00:24 GMT25 October 2020
Listen Live
    World
    Get short URL
    1461
    Subscribe

    Earlier, Gen. (ret.) Ben Hodges, former commander of US Army Europe, suggested that Russia’s historical claims to Crimea were “false and unacceptable” because the peninsula became part of Russia only during the reign of Catherine the Great.

    Alexei Pushkov, an outspoken Russian senator known for his commentaries on foreign affairs, has responded to Gen. Hodges remarks about the status of the Crimean peninsula.

    “US General Hodges has tried his hand at history, saying that before Catherine the Great, Crimea was not part of Russia. So what? At that time Ukraine didn’t exist at all, and Crimea could not have been Ukraine. And in 1783 [when Crimea became part of Russia], the US was just a narrow strip of land along the Atlantic. Only later did they capture everything else. Let them return Texas to Mexico,” Pushkov wrote on Twitter.

    The senator clarified that his comments about ‘returning Texas to Mexico was a joke’, in line with the “absurd” talk by Gen. Hodges about ‘Ukrainian Crimea.’

    Earlier this week, in an interview with Ukrainian news portal Apostrophe, Gen. Hodges suggested that Russia’s historical claim to Crimea was “totally false” and “unacceptable,” because Russia did not control the peninsula before the reign of Catherine the Great.

    History

    The coastal cities and mountainous areas of the Crimean Peninsula were conquered by the Ottoman Empire at the end of the 15th century. The rest of the territory became home to the Crimean Khanate, an Ottoman vassal. The Russo-Turkish War of 1768-1774 put an end to Turkish rule of the peninsula, and the Ottomans dropped claims to the territory under the terms of the 1774 peace treaty. In 1783, by decree of Catherine the Great, Crimea was annexed into the Russian Empire. The region remained part of the Russian Empire, and then part of the Russian Republic of the Soviet Union, until 1954, when Soviet leader Nikita Khruschev turned it into an administrative division of the Ukrainian Republic (but still inside the USSR). In 1992, after the USSR’s collapse, Crimean authorities attempted to organise a referendum to rejoin Russia, but the plebiscite was deemed illegal by Ukraine’s parliament.

    Empress of Russia Catherine the Great, a 1785 engraving by Francesco Bartolozzi.
    © Sputnik / Pavel Balabanov
    Empress of Russia Catherine the Great, a 1785 engraving by Francesco Bartolozzi.

    In 2014, in the aftermath of a US and EU-led coup in Kiev, and fears that Ukraine’s new authorities could crack down on the region’s majority ethnic Russian minority, Crimean authorities organised a snap referendum, in which an overwhelming majority of Crimeans voted to secede from Ukraine and rejoin Russia. Ukrainian authorities never accepted the peninsula’s decision, and most Western countries condemned Moscow, leading to the worst downturn in relations between Russia and the West since the end of the Cold War.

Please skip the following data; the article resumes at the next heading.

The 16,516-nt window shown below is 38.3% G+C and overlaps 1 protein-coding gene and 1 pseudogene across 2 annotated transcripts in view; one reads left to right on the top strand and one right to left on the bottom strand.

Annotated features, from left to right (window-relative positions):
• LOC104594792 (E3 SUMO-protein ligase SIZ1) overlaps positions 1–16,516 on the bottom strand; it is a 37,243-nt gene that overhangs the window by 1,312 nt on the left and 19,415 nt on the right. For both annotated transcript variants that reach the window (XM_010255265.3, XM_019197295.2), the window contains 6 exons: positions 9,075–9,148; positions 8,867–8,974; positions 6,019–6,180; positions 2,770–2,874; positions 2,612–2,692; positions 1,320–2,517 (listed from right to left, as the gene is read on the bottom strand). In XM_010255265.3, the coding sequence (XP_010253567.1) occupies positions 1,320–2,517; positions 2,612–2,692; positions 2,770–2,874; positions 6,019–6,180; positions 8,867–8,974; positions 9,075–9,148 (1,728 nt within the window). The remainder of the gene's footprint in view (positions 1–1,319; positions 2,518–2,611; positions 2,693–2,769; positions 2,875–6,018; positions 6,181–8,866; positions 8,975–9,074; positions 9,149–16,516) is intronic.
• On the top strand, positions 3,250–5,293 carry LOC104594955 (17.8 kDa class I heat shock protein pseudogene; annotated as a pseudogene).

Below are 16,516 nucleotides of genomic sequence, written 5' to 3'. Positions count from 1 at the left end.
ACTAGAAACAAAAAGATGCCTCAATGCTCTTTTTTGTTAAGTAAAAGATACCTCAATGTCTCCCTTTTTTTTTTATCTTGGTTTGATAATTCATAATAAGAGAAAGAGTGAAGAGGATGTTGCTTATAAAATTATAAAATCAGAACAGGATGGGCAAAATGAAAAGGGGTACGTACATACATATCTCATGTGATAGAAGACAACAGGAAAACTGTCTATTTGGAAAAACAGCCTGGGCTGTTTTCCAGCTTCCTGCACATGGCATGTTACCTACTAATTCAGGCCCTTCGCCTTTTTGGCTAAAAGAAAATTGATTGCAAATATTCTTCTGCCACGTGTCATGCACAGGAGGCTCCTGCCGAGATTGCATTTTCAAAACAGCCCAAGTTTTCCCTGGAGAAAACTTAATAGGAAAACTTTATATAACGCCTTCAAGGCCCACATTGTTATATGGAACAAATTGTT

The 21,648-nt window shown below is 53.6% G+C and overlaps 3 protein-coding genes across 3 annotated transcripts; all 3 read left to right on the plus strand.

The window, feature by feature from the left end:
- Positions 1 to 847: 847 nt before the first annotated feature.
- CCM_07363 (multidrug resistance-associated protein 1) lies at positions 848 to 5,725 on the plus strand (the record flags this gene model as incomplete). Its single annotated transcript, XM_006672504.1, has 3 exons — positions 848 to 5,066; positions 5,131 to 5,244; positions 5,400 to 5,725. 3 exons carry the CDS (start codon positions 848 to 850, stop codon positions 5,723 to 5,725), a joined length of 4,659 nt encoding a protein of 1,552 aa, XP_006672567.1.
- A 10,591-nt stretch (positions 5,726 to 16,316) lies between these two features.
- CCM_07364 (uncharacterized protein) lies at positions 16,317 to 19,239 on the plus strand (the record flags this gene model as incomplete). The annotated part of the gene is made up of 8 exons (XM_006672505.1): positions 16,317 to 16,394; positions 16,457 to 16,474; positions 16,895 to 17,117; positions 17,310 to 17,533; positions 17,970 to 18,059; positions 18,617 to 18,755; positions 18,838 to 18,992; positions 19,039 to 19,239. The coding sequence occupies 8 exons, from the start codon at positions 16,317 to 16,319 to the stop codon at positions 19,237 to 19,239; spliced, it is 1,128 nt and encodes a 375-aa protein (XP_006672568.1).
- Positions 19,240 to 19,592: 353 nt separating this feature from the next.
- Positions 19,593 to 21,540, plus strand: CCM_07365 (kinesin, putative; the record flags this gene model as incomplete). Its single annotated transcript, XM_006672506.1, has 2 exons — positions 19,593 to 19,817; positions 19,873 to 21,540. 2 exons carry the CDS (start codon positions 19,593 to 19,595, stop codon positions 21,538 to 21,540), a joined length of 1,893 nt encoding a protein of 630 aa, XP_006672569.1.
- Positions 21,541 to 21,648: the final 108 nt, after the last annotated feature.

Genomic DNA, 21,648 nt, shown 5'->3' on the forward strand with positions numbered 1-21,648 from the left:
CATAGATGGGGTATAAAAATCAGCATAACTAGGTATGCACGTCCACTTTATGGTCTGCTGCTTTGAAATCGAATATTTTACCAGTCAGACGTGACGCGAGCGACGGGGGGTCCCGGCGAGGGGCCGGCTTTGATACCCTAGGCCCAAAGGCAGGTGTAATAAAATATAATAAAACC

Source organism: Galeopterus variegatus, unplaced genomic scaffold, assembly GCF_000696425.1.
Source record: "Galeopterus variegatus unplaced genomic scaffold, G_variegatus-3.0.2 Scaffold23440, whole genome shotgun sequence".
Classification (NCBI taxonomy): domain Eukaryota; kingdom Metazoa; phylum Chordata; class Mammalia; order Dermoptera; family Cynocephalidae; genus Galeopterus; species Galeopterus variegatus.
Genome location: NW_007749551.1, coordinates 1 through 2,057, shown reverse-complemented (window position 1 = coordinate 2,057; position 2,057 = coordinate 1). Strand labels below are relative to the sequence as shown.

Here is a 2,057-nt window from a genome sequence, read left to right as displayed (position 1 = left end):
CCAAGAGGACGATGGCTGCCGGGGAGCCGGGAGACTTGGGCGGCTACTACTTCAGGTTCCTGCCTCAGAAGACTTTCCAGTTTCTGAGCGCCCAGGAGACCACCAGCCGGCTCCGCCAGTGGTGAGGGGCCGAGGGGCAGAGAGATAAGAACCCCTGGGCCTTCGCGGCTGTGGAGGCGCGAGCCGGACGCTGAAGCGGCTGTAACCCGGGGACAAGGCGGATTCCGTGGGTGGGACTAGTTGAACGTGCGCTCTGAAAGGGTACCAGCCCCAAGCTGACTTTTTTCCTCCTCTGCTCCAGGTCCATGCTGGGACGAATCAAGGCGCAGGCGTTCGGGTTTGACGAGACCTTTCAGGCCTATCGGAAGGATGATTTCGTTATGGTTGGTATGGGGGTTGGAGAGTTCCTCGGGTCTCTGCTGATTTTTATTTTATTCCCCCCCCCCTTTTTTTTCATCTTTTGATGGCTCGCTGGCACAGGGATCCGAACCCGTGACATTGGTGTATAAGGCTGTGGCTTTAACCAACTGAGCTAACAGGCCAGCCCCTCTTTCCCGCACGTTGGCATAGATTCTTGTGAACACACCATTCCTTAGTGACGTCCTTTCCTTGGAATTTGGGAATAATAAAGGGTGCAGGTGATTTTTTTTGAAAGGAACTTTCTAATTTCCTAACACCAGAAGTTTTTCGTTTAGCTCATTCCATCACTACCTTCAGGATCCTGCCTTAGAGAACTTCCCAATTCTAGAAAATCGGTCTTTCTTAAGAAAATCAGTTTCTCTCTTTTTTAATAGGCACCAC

The United States annexed the Republic of Texas and recognised it as the 28th state of the Union in 1845, after the Republic’s declaration of independence from Mexico in 1836.

    The Battle of the Alamo (February 23 – March 6, 1836) was a pivotal event in the Texas Revolution. Following a 13-day siege, Mexican troops under President General Antonio López de Santa Anna launched an assault on the Alamo Mission near San Antonio de Béxar (modern-day San Antonio), Texas, United States, killing all of the Texian defenders. Santa Anna's cruelty during the battle inspired many Texians—both Texas settlers and adventurers from the United States—to join the Texian Army. Buoyed by a desire for revenge, the Texians defeated the Mexican Army at the Battle of San Jacinto, on April 21, 1836, ending the revolution
    The Battle of the Alamo (February 23 – March 6, 1836) was a pivotal event in the Texas Revolution. Following a 13-day siege, Mexican troops under President General Antonio López de Santa Anna launched an assault on the Alamo Mission near San Antonio de Béxar (modern-day San Antonio), Texas, United States, killing all of the Texian defenders. Santa Anna's cruelty during the battle inspired many Texians—both Texas settlers and adventurers from the United States—to join the Texian Army. Buoyed by a desire for revenge, the Texians defeated the Mexican Army at the Battle of San Jacinto, on April 21, 1836, ending the revolution

    Related:

    Former US Diplomat Calls on Washington to Review Status of Crimea
    Moscow Hopes ICJ to Reject Ukraine’s Claims in Lawsuit Against Russia Over Donbass, Crimea
    US Drone Conducted Reconnaissance Near Russia's Crimea Airspace
    Community standardsDiscussion